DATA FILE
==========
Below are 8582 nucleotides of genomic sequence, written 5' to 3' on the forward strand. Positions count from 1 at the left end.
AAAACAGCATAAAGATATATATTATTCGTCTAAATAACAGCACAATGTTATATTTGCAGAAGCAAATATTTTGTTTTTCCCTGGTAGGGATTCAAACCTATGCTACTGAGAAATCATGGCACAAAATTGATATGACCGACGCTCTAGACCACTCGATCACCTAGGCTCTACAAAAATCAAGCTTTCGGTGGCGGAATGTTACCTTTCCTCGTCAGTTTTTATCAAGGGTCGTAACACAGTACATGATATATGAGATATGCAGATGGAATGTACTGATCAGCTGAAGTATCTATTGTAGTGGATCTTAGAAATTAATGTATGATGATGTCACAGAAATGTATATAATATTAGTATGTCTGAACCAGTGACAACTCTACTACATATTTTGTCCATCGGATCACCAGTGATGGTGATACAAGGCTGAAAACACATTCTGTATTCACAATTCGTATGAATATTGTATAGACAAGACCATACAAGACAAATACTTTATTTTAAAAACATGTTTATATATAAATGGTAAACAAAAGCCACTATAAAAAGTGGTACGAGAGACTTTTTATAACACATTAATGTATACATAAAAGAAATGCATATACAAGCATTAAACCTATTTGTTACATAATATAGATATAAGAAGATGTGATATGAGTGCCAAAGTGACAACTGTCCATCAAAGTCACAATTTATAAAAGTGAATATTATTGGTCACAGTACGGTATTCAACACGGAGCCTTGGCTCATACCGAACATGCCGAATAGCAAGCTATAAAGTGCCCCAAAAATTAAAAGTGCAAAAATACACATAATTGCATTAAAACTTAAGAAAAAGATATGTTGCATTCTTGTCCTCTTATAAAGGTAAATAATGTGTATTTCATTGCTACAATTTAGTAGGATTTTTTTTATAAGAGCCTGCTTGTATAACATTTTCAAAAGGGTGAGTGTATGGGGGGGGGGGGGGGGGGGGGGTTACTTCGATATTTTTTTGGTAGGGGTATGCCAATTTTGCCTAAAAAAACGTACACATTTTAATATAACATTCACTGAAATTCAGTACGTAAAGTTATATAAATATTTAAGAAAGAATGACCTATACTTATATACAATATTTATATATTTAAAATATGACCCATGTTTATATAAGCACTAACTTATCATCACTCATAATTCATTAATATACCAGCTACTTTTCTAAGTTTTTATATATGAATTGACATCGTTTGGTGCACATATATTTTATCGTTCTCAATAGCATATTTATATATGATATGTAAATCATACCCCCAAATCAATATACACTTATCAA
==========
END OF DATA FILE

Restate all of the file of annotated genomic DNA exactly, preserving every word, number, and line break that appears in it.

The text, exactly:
Below are 8582 nucleotides of genomic sequence, written 5' to 3' on the forward strand. Positions count from 1 at the left end.
AAAACAGCATAAAGATATATATTATTCGTCTAAATAACAGCACAATGTTATATTTGCAGAAGCAAATATTTTGTTTTTCCCTGGTAGGGATTCAAACCTATGCTACTGAGAAATCATGGCACAAAATTGATATGACCGACGCTCTAGACCACTCGATCACCTAGGCTCTACAAAAATCAAGCTTTCGGTGGCGGAATGTTACCTTTCCTCGTCAGTTTTTATCAAGGGTCGTAACACAGTACATGATATATGAGATATGCAGATGGAATGTACTGATCAGCTGAAGTATCTATTGTAGTGGATCTTAGAAATTAATGTATGATGATGTCACAGAAATGTATATAATATTAGTATGTCTGAACCAGTGACAACTCTACTACATATTTTGTCCATCGGATCACCAGTGATGGTGATACAAGGCTGAAAACACATTCTGTATTCACAATTCGTATGAATATTGTATAGACAAGACCATACAAGACAAATACTTTATTTTAAAAACATGTTTATATATAAATGGTAAACAAAAGCCACTATAAAAAGTGGTACGAGAGACTTTTTATAACACATTAATGTATACATAAAAGAAATGCATATACAAGCATTAAACCTATTTGTTACATAATATAGATATAAGAAGATGTGATATGAGTGCCAAAGTGACAACTGTCCATCAAAGTCACAATTTATAAAAGTGAATATTATTGGTCACAGTACGGTATTCAACACGGAGCCTTGGCTCATACCGAACATGCCGAATAGCAAGCTATAAAGTGCCCCAAAAATTAAAAGTGCAAAAATACACATAATTGCATTAAAACTTAAGAAAAAGATATGTTGCATTCTTGTCCTCTTATAAAGGTAAATAATGTGTATTTCATTGCTACAATTTAGTAGGATTTTTTTTATAAGAGCCTGCTTGTATAACATTTTCAAAAGGGTGAGTGTATGGGGGGGGGGGGGGGGGGGGGGTTACTTCGATATTTTTTTGGTAGGGGTATGCCAATTTTGCCTAAAAAAACGTACACATTTTAATATAACATTCACTGAAATTCAGTACGTAAAGTTATATAAATATTTAAGAAAGAATGACCTATACTTATATACAATATTTATATATTTAAAATATGACCCATGTTTATATAAGCACTAACTTATCATCACTCATAATTCATTAATATACCAGCTACTTTTCTAAGTTTTTATATATGAATTGACATCGTTTGGTGCACATATATTTTATCGTTCTCAATAGCATATTTATATATGATATGTAAATCATACCCCCAAATCAATATACACTTATCAA